Supreme Court Report

History shows how SCOTUS nominations play out in election years

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Dwight Eisenhower

President Dwight D. Eisenhower named William J. Brennan for a U.S. Supreme Court vacancy through a recess appointment shortly before the 1956 presidential election.

A Republican president with two U.S. Supreme Court nominations under his belt was seeking a second term and had uncertain prospects just weeks before the election. A vacancy on the court unexpectedly arose. Suddenly, political calculations were a major factor as the president weighed contenders for the lifetime appointment.

This was 1956, when President Dwight D. Eisenhower was running for re-election against Democrat Adlai Stevenson II. In September of that year, Justice Sherman Minton informed the president of his intention to retire as of Oct. 15 because of health concerns. Eisenhower, seeking to gain support in the Northeast and among Catholic voters, settled on William J. Brennan Jr., a 50-year-old Irish Catholic and lifelong Democrat who served on the New Jersey Supreme Court.

“This was a purely political appointment,” says Ilya Shapiro, the author of a new book, Supreme Disorder: Judicial Nominations and the Politics of America’s Highest Court. “Ike said, ‘I need to shore up some support.’”

Shapiro, the director of the Robert E. Levy Center for Constitutional Studies at the libertarian Cato Institute in Washington, says that while there are some surface parallels between that episode and the vacancy created by the Sept. 18 death of Justice Ruth Bader Ginsburg just weeks before the presidential election, 1956 “was a very different time from what is happening now.”

On the other hand, he says in an interview, President Donald J. Trump is deciding who to nominate for a close-to-the-election high court vacancy, and “political considerations are coming into play.”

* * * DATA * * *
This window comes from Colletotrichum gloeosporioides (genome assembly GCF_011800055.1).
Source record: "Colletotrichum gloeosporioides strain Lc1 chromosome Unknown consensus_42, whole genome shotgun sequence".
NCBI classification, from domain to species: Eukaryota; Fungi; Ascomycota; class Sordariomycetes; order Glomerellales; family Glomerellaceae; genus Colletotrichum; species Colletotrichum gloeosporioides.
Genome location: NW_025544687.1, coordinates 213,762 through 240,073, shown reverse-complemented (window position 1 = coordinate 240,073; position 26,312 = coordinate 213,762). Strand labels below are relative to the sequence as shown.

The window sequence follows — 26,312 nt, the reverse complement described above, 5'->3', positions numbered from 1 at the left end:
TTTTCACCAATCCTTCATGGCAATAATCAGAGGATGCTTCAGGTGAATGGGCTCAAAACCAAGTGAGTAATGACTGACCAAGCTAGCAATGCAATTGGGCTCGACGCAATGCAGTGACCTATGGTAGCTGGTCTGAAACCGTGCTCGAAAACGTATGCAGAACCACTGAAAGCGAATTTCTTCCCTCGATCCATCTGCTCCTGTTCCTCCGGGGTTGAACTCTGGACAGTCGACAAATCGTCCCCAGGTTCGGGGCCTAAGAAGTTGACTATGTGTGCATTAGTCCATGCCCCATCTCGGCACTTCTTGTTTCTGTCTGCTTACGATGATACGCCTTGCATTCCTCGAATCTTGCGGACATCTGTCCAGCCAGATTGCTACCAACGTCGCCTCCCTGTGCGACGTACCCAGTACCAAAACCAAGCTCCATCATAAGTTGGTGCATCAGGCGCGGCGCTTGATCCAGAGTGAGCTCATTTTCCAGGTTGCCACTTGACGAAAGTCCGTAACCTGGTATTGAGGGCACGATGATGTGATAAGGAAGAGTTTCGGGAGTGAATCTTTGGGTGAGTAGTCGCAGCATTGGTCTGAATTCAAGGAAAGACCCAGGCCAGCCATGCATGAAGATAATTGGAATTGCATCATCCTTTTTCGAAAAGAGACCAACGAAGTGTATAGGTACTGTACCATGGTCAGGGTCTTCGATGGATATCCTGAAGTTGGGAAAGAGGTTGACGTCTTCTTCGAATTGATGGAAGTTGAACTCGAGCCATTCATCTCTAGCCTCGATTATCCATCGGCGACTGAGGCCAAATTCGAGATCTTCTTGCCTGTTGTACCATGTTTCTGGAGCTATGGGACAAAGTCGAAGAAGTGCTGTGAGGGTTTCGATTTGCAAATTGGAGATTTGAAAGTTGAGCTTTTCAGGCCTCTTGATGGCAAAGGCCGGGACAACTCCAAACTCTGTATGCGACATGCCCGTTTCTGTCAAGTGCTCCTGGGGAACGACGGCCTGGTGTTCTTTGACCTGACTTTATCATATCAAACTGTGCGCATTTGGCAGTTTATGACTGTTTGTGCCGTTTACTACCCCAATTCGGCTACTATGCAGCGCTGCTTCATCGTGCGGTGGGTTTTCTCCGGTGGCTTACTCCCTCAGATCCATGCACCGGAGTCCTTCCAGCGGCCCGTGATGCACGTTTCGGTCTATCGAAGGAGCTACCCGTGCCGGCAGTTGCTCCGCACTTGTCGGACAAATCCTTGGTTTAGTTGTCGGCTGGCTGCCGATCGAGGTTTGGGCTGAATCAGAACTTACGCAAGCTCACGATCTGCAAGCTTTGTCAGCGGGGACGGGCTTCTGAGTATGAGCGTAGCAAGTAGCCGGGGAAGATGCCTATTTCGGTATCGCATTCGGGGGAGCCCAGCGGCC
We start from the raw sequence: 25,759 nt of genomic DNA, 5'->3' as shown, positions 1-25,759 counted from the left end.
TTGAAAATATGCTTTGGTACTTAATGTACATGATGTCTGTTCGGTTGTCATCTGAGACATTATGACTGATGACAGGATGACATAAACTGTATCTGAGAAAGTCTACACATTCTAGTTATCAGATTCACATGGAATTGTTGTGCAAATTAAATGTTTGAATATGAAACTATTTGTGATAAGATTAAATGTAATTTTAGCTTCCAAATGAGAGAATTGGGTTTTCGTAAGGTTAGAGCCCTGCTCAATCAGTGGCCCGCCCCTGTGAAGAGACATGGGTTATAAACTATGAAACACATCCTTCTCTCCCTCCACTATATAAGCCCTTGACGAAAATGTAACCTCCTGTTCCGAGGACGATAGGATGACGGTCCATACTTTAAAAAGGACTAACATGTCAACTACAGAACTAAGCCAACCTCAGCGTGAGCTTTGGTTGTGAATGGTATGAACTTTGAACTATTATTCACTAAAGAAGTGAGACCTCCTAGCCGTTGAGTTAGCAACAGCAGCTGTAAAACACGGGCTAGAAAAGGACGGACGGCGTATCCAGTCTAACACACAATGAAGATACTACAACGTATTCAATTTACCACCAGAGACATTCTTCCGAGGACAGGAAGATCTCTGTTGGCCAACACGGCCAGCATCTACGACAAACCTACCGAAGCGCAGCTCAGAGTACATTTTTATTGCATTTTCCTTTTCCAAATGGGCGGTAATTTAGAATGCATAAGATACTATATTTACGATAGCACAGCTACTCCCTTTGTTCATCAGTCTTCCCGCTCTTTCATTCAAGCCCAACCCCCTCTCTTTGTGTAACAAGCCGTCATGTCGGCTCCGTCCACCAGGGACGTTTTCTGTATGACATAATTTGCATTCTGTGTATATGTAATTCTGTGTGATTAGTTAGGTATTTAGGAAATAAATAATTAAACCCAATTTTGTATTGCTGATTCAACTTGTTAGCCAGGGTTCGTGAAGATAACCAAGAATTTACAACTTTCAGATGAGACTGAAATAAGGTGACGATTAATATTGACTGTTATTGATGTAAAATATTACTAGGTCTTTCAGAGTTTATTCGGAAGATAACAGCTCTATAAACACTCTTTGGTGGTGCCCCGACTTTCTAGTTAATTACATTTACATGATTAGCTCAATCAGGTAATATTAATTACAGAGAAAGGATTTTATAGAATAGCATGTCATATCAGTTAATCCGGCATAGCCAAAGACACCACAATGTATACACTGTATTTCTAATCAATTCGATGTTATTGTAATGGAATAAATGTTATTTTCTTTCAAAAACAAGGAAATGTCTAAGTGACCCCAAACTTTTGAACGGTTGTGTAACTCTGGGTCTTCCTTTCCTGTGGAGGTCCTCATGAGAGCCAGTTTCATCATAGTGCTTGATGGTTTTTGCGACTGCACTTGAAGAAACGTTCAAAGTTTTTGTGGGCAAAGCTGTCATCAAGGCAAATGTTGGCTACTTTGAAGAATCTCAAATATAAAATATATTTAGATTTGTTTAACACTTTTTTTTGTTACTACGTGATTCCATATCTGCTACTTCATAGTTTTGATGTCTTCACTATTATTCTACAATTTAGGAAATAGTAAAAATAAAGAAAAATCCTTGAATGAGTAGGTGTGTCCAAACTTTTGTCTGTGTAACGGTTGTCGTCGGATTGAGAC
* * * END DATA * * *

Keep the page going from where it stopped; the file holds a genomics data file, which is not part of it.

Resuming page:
Looking to precedent

Barely 24 hours after Ginsburg died of pancreatic cancer, Trump announced his intention to fill the seat and that the nominee would be a woman. Among the names being circulated are Judge Amy Coney Barrett of the 7th Circuit U.S. Court of Appeals in Chicago, who might provide the president a boost among conservatives; and Judge Barbara Lagoa of the 11th U.S. Circuit Court of Appeals in Atlanta, a Cuban American and former state supreme court justice in Florida, whose nomination could help the president in that state.

Republican leaders in the Senate have indicated they will move to confirm a nominee, perhaps before Election Day on Nov. 3 or in a lame-duck legislative session before a new Congress begins in early January.

Those same leaders have brushed aside charges of hypocrisy over the fact that they refused give a hearing or vote in 2016 on President Barack Obama’s nomination of Judge Merrick B. Garland to fill the seat of Justice Antonin Scalia, who had died in February of that election year.

Advocates on the right say that history supports their view that Trump is entitled to nominate Ginsburg’s replacement, and the Senate may appropriately take up that nomination, whether before Election Day or in a lame-duck session if former Vice President Joseph R. Biden Jr., the Democratic nominee, is elected president (and/or Democrats retake the Senate).

Dan McLaughlin wrote in the National Review that 29 times there has been an open Supreme Court vacancy in a presidential election year, or in a lame-duck session before the next presidential inauguration.

“The president made a nomination in all twenty-nine cases,” he wrote. McLaughlin added that “19 times between 1796 and 1968, presidents have sought to fill a Supreme Court vacancy in a presidential-election year while their party controlled the Senate. Ten of those nominations came before the election; nine of the 10 were successful.”

By contrast, when the president and Senate were from opposite parties, there have been 10 vacancies resulting in a presidential election-year or post-election nomination. In six of the 10 cases, the president made a nomination before Election Day, but only one of those was confirmed by the Senate controlled by the opposite party. That was President Grover Cleveland’s nomination of Chief Justice Melville W. Fuller in 1888.

Advocates on the left, meanwhile, cite President Abraham Lincoln’s decision not to fill the vacancy created by the death of Chief Justice Roger B. Taney in 1864, just 27 days before the election, until after Lincoln won. Salmon P. Chase, the president’s former secretary of the treasury, was nominated Dec. 6, 1964 and confirmed the same day.